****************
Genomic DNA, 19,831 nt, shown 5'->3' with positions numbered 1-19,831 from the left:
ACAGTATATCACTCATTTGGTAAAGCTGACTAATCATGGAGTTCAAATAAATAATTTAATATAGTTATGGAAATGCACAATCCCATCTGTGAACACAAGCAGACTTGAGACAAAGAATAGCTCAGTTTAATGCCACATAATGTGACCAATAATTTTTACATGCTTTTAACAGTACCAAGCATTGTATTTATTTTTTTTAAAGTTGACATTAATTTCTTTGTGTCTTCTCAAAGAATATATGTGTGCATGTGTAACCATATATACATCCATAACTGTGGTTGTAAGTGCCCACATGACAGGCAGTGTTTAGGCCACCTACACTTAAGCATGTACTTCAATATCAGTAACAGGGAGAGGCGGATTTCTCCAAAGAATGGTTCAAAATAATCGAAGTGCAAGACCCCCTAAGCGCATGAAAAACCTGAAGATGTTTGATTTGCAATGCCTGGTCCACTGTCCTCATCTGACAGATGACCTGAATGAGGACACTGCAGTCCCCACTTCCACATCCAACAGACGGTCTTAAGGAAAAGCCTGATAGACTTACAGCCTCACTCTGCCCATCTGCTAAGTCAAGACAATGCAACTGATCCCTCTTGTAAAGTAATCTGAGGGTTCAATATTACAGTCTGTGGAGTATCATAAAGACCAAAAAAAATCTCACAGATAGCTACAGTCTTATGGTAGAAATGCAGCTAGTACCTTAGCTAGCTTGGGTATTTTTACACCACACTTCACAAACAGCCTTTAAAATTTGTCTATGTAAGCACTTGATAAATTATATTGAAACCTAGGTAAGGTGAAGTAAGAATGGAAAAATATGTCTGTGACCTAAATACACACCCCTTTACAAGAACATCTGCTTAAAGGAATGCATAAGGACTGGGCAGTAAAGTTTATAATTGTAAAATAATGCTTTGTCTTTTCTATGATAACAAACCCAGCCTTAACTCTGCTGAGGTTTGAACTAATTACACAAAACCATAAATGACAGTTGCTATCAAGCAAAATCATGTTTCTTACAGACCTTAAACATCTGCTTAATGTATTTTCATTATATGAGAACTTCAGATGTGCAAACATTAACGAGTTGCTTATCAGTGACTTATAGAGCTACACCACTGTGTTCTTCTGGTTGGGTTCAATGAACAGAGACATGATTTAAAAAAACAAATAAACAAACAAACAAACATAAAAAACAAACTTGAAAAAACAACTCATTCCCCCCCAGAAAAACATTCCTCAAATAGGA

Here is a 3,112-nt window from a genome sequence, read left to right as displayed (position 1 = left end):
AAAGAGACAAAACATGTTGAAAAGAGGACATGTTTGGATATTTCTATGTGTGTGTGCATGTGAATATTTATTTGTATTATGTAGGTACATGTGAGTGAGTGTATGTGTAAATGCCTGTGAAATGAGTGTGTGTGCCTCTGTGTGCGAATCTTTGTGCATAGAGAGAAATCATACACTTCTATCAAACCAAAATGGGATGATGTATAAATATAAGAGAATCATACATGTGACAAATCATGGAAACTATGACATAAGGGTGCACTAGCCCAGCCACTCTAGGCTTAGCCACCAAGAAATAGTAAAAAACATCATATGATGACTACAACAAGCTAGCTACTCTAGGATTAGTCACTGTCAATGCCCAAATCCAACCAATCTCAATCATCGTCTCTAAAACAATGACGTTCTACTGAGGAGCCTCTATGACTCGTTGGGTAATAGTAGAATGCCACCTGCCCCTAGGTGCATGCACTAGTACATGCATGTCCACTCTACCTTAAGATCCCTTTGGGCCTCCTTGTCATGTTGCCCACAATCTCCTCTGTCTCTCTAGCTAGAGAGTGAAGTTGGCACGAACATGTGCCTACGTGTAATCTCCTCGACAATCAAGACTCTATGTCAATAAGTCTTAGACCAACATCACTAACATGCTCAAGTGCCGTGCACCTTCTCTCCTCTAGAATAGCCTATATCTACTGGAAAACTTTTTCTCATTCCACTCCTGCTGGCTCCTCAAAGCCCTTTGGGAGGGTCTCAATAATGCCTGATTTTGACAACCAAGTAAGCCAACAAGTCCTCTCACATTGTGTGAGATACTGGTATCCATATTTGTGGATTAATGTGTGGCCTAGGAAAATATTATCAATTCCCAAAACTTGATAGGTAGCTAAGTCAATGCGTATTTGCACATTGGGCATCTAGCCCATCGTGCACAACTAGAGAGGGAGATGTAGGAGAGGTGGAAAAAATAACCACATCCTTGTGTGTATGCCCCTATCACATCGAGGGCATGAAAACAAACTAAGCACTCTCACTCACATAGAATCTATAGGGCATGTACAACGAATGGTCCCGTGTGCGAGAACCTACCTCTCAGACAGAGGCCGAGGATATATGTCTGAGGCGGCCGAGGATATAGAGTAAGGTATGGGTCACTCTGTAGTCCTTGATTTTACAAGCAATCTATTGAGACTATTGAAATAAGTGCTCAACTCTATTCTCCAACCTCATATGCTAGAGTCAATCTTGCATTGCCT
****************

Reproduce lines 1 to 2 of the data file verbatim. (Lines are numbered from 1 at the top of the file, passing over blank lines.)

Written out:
Genomic DNA, 19,831 nt, shown 5'->3' with positions numbered 1-19,831 from the left:
ACAGTATATCACTCATTTGGTAAAGCTGACTAATCATGGAGTTCAAATAAATAATTTAATATAGTTATGGAAATGCACAATCCCATCTGTGAACACAAGCAGACTTGAGACAAAGAATAGCTCAGTTTAATGCCACATAATGTGACCAATAATTTTTACATGCTTTTAACAGTACCAAGCATTGTATTTATTTTTTTTAAAGTTGACATTAATTTCTTTGTGTCTTCTCAAAGAATATATGTGTGCATGTGTAACCATATATACATCCATAACTGTGGTTGTAAGTGCCCACATGACAGGCAGTGTTTAGGCCACCTACACTTAAGCATGTACTTCAATATCAGTAACAGGGAGAGGCGGATTTCTCCAAAGAATGGTTCAAAATAATCGAAGTGCAAGACCCCCTAAGCGCATGAAAAACCTGAAGATGTTTGATTTGCAATGCCTGGTCCACTGTCCTCATCTGACAGATGACCTGAATGAGGACACTGCAGTCCCCACTTCCACATCCAACAGACGGTCTTAAGGAAAAGCCTGATAGACTTACAGCCTCACTCTGCCCATCTGCTAAGTCAAGACAATGCAACTGATCCCTCTTGTAAAGTAATCTGAGGGTTCAATATTACAGTCTGTGGAGTATCATAAAGACCAAAAAAAATCTCACAGATAGCTACAGTCTTATGGTAGAAATGCAGCTAGTACCTTAGCTAGCTTGGGTATTTTTACACCACACTTCACAAACAGCCTTTAAAATTTGTCTATGTAAGCACTTGATAAATTATATTGAAACCTAGGTAAGGTGAAGTAAGAATGGAAAAATATGTCTGTGACCTAAATACACACCCCTTTACAAGAACATCTGCTTAAAGGAATGCATAAGGACTGGGCAGTAAAGTTTATAATTGTAAAATAATGCTTTGTCTTTTCTATGATAACAAACCCAGCCTTAACTCTGCTGAGGTTTGAACTAATTACACAAAACCATAAATGACAGTTGCTATCAAGCAAAATCATGTTTCTTACAGACCTTAAACATCTGCTTAATGTATTTTCATTATATGAGAACTTCAGATGTGCAAACATTAACGAGTTGCTTATCAGTGACTTATAGAGCTACACCACTGTGTTCTTCTGGTTGGGTTCAATGAACAGAGACATGATTTAAAAAAACAAATAAACAAACAAACAAACATAAAAAACAAACTTGAAAAAACAACTCATTCCCCCCCAGAAAAACATTCCTCAAATAGGA